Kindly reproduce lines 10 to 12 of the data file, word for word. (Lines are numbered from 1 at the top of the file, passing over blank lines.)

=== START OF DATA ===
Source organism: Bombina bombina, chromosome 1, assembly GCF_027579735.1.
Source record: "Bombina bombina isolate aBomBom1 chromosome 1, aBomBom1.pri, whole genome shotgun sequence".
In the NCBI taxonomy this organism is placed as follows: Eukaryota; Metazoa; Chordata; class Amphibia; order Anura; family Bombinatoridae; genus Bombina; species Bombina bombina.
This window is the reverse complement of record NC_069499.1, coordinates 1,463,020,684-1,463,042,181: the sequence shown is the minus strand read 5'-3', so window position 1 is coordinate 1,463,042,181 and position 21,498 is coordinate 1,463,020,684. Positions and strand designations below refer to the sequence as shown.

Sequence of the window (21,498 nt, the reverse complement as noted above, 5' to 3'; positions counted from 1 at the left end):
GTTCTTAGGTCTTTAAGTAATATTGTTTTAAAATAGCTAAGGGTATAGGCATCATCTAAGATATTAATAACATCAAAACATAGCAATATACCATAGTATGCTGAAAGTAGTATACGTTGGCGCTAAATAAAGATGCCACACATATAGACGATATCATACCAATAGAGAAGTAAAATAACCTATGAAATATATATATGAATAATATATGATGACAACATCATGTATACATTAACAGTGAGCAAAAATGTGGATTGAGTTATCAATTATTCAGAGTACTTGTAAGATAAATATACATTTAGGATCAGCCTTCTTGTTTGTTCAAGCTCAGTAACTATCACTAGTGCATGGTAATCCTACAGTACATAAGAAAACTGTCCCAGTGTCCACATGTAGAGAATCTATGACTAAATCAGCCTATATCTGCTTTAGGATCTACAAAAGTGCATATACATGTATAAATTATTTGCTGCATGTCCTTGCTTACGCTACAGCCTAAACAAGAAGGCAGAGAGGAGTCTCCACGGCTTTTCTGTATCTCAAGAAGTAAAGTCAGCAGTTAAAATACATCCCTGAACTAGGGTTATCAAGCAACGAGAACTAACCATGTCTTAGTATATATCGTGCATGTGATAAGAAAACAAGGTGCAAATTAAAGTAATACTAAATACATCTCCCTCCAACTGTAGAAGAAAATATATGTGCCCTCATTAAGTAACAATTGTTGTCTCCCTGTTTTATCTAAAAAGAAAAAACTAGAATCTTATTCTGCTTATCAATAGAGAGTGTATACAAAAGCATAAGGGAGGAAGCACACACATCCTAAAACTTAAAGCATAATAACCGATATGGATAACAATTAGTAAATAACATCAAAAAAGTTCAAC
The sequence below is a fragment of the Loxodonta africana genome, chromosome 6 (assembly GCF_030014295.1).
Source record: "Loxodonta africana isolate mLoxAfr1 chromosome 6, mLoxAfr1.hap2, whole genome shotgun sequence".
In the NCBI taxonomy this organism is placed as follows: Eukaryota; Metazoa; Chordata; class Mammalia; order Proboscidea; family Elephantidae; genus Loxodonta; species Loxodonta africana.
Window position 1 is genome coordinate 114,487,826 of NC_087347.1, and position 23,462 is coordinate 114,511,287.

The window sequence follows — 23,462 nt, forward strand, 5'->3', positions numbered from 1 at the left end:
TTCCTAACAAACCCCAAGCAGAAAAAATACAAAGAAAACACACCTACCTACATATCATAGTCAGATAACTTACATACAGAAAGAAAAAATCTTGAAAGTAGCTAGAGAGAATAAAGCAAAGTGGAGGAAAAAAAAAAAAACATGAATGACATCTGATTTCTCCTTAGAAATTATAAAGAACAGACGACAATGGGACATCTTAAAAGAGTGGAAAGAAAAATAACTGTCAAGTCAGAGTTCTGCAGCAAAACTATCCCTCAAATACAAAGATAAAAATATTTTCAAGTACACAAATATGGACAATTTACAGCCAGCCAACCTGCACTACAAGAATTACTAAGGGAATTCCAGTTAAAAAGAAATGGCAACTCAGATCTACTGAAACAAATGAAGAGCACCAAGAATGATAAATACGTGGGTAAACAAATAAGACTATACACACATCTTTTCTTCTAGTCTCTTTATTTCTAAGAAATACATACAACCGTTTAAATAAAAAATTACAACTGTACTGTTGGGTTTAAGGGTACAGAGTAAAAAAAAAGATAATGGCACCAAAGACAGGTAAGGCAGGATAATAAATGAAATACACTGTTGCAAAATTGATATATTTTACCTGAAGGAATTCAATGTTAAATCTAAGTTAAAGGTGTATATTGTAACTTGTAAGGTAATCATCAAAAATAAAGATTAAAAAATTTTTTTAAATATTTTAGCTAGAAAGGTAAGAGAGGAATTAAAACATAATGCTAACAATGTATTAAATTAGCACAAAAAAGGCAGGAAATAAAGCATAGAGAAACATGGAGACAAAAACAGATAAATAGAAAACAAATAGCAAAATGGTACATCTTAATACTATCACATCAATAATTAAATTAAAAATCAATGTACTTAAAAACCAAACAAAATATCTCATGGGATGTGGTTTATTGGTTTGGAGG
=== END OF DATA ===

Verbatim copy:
Window position 1 is genome coordinate 114,487,826 of NC_087347.1, and position 23,462 is coordinate 114,511,287.

The window sequence follows — 23,462 nt, forward strand, 5'->3', positions numbered from 1 at the left end:
TTCCTAACAAACCCCAAGCAGAAAAAATACAAAGAAAACACACCTACCTACATATCATAGTCAGATAACTTACATACAGAAAGAAAAAATCTTGAAAGTAGCTAGAGAGAATAAAGCAAAGTGGAGGAAAAAAAAAAAAACATGAATGACATCTGATTTCTCCTTAGAAATTATAAAGAACAGACGACAATGGGACATCTTAAAAGAGTGGAAAGAAAAATAACTGTCAAGTCAGAGTTCTGCAGCAAAACTATCCCTCAAATACAAAGATAAAAATATTTTCAAGTACACAAATATGGACAATTTACAGCCAGCCAACCTGCACTACAAGAATTACTAAGGGAATTCCAGTTAAAAAGAAATGGCAACTCAGATCTACTGAAACAAATGAAGAGCACCAAGAATGATAAATACGTGGGTAAACAAATAAGACTATACACACATCTTTTCTTCTAGTCTCTTTATTTCTAAGAAATACATACAACCGTTTAAATAAAAAATTACAACTGTACTGTTGGGTTTAAGGGTACAGAGTAAAAAAAAAGATAATGGCACCAAAGACAGGTAAGGCAGGATAATAAATGAAATACACTGTTGCAAAATTGATATATTTTACCTGAAGGAATTCAATGTTAAATCTAAGTTAAAGGTGTATATTGTAACTTGTAAGGTAATCATCAAAAATAAAGATTAAAAAATTTTTTTAAATATTTTAGCTAGAAAGGTAAGAGAGGAATTAAAACATAATGCTAACAATGTATTAAATTAGCACAAAAAAGGCAGGAAATAAAGCATAGAGAAACATGGAGACAAAAACAGATAAATAGAAAACAAATAGCAAAATGGTACATCTTAATACTATCACATCAATAATTAAATTAAAAATCAATGTACTTAAAAACCAAACAAAATATCTCATGGGATGTGGTTTATTGGTTTGGAGG